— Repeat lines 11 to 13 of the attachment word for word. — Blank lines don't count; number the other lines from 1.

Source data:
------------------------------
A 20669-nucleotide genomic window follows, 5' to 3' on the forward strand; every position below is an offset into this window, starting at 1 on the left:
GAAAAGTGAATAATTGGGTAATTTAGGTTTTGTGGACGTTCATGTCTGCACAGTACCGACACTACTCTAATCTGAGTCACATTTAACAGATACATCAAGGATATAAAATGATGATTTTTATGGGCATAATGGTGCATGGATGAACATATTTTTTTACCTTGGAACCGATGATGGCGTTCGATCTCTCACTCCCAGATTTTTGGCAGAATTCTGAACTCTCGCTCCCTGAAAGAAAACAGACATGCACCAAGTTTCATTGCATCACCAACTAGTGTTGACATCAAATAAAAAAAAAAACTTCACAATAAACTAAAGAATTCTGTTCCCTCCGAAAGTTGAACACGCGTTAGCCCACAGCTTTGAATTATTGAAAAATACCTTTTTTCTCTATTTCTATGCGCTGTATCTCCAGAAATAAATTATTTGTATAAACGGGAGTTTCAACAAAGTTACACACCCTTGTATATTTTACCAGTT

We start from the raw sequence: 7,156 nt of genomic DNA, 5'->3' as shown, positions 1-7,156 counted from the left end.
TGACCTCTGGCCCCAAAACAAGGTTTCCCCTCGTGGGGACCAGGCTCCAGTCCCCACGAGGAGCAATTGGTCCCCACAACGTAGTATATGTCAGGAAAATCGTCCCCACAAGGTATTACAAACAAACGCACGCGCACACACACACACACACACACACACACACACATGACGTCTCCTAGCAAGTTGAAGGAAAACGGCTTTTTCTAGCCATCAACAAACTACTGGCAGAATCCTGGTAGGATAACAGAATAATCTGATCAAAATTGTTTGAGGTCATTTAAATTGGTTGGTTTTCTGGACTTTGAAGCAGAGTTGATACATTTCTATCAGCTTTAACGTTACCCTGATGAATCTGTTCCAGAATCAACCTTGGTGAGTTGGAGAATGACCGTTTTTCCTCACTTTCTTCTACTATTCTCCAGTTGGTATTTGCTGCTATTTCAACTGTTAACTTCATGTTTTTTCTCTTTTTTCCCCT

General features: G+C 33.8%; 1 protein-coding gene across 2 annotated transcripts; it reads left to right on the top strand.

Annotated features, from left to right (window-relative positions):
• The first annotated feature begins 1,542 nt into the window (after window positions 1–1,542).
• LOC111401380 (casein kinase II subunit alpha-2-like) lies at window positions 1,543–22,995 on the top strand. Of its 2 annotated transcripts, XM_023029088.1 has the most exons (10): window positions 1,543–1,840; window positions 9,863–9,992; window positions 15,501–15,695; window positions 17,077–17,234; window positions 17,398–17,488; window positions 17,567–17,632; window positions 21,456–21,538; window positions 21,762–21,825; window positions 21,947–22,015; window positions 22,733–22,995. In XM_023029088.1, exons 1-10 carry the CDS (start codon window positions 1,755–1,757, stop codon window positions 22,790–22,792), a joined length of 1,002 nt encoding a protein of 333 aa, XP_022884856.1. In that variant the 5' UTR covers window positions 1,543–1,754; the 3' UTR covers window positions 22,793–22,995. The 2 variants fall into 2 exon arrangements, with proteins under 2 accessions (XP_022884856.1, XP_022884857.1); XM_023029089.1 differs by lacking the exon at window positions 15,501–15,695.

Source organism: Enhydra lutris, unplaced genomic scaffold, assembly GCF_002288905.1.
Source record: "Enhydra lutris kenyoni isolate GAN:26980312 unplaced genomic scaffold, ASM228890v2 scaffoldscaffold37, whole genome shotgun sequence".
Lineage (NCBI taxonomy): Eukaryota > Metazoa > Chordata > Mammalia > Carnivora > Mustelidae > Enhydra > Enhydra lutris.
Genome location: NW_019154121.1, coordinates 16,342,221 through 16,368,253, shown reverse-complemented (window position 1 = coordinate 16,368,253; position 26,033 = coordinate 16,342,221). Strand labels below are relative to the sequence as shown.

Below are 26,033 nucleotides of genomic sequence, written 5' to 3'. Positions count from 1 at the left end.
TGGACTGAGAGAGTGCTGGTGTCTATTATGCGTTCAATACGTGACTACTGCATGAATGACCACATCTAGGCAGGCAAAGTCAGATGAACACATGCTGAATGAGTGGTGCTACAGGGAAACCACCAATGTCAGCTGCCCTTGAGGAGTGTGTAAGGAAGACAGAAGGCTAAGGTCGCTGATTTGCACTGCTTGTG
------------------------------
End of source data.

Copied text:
Lineage (NCBI taxonomy): Eukaryota > Metazoa > Chordata > Mammalia > Carnivora > Mustelidae > Enhydra > Enhydra lutris.
Genome location: NW_019154121.1, coordinates 16,342,221 through 16,368,253, shown reverse-complemented (window position 1 = coordinate 16,368,253; position 26,033 = coordinate 16,342,221). Strand labels below are relative to the sequence as shown.

Below are 26,033 nucleotides of genomic sequence, written 5' to 3'. Positions count from 1 at the left end.